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Algeria: the fires "are completely under control"

“All the fires are completely under control,” said the colonel of the fire brigade, Farouk Achour, deputy director of information and statistics at Civil Protection.

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Algeria: the fires "are completely under control"

“All the fires are completely under control,” said the colonel of the fire brigade, Farouk Achour, deputy director of information and statistics at Civil Protection.

The provisional official toll is 37 dead -- including 30 victims, including 11 children and six women in El Tarf near the border with Tunisia. Five other deaths were recorded in Souk Ahras (east) and two in Sétif (east). But several media have reported a 38th victim, a 72-year-old man who died in Guelma (east).

For 48 hours, more than 1,700 firefighters fought to put out more than 20 forest fires which also left around 200 injured, some of them seriously burned.

The Department of Justice has opened an investigation to determine if some of the fires were of arson.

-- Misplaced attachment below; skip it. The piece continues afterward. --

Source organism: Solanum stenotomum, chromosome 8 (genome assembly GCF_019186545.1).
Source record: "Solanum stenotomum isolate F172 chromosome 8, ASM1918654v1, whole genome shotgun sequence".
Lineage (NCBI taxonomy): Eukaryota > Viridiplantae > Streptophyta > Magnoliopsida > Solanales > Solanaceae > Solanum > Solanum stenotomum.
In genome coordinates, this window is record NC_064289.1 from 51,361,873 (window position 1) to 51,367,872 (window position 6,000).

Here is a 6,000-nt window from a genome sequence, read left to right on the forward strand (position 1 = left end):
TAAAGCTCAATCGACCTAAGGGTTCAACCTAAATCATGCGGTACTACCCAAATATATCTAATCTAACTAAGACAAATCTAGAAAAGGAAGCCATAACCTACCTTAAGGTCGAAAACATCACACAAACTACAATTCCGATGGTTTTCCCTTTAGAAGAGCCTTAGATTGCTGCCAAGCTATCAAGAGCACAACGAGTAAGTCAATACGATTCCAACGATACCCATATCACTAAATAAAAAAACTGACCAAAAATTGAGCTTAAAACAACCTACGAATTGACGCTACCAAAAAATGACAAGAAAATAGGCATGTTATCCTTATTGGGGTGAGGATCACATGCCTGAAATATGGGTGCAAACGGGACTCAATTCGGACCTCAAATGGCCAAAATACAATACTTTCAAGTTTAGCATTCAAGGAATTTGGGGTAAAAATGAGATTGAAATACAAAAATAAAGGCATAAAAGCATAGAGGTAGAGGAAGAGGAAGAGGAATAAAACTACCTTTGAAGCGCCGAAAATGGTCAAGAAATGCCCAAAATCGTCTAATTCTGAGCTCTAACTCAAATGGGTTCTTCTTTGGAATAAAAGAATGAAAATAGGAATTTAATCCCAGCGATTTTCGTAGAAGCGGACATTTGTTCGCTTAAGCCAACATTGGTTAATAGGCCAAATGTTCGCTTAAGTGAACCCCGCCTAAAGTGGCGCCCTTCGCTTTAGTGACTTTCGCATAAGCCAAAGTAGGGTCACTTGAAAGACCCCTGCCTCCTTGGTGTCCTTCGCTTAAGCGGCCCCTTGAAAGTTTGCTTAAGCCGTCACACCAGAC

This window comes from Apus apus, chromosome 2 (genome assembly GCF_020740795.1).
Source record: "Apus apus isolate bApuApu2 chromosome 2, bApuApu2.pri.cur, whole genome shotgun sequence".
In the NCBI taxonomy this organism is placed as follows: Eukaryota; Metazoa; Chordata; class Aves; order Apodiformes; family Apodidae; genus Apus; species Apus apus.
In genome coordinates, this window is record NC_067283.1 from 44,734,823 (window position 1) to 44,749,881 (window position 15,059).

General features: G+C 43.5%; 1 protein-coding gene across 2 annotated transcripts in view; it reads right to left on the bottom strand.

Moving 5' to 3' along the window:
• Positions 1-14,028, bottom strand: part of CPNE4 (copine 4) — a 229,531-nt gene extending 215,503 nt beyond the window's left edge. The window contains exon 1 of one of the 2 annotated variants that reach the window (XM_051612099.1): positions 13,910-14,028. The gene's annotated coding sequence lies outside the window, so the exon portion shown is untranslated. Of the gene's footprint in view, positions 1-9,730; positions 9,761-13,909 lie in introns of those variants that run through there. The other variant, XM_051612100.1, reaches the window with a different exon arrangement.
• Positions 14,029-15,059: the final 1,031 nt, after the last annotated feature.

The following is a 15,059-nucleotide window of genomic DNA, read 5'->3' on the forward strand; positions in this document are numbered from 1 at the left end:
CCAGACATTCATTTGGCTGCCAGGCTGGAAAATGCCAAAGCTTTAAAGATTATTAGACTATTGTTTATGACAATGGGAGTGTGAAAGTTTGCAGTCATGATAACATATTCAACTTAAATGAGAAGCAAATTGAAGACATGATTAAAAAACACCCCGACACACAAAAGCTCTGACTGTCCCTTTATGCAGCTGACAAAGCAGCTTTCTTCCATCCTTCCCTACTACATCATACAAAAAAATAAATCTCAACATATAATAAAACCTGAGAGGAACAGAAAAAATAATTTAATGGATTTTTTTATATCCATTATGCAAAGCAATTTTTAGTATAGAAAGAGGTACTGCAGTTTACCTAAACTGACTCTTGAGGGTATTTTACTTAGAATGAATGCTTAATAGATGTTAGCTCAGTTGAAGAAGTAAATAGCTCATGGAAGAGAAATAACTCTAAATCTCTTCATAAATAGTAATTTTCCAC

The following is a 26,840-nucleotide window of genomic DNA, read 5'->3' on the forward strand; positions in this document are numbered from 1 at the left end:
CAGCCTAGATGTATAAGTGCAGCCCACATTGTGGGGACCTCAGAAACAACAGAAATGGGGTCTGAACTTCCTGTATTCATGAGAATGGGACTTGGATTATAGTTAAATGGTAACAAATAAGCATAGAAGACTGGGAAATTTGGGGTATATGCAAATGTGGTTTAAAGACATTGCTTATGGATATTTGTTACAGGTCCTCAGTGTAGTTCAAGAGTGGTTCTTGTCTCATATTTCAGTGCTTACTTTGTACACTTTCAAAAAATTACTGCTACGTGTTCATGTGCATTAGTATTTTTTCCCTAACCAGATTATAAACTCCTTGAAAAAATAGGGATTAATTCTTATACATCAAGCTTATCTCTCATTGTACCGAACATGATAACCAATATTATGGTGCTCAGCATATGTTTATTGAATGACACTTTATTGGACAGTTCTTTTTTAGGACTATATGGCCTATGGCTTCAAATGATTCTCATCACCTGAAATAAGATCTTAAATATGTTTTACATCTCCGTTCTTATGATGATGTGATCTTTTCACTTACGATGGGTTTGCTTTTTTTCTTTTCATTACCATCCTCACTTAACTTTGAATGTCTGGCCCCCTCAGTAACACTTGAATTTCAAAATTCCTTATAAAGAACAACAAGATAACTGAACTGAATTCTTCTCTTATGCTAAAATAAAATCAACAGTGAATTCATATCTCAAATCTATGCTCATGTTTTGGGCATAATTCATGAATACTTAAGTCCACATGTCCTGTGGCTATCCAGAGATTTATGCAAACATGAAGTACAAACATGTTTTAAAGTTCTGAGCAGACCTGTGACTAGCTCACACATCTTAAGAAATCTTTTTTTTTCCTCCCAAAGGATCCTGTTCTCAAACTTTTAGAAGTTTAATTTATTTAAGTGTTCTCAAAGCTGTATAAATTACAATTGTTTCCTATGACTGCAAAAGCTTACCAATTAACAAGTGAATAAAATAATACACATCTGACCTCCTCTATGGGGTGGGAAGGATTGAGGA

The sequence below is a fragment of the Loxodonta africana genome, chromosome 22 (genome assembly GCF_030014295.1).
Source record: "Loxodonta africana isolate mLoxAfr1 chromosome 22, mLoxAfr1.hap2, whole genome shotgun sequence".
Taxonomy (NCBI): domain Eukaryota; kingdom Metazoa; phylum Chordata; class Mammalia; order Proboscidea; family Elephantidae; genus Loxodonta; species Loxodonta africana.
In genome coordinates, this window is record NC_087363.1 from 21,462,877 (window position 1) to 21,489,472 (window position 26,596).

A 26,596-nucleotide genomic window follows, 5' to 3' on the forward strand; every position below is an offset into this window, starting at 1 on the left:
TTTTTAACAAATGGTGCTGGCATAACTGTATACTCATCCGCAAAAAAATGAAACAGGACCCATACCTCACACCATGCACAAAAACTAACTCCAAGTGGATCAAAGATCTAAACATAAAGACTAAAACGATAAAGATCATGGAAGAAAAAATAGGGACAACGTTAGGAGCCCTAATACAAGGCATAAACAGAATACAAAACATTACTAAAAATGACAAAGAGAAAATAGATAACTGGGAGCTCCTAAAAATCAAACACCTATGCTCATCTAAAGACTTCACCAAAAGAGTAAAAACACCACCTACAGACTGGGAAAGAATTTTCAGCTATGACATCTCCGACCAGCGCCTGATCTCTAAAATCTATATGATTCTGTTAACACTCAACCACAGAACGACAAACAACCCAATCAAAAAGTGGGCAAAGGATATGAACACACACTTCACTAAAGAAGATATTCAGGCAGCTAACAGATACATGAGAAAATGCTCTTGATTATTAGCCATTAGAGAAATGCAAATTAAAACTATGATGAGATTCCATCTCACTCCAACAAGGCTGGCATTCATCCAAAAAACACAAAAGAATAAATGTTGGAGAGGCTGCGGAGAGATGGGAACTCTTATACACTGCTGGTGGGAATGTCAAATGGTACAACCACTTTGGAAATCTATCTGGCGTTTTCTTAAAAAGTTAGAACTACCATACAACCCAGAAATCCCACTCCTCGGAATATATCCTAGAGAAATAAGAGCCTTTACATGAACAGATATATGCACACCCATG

The prosecution of Souk Ahras, where an entire family perished in the flames, announced the arrest of an arsonist in a forest near this city of 500,000 inhabitants. More than 350 families fled their homes and a hospital near a wooded area had to be evacuated.

Three men were also arrested by the gendarmerie near El Tarf, about 200 km away. They are accused of having set fire to the crops of a neighbor, without the authorities having made the link for the moment with the fires in the region.

Experts have criticized shortcomings in the fire-fighting system, including a lack of water-bombing planes and poorly maintained forests.

Since the beginning of August, there have been nearly 150 fires in Algeria which have destroyed hundreds of hectares of forests and copses.

Every summer, the north of the country is affected by forest fires but this phenomenon is accentuated from year to year under the effect of climate change which results in droughts and heat waves.

The summer of 2021 has so far been the deadliest in modern Algerian history: more than 90 people died in forest fires that devastated the north where more than 100,000 hectares of coppice had gone up in smoke.

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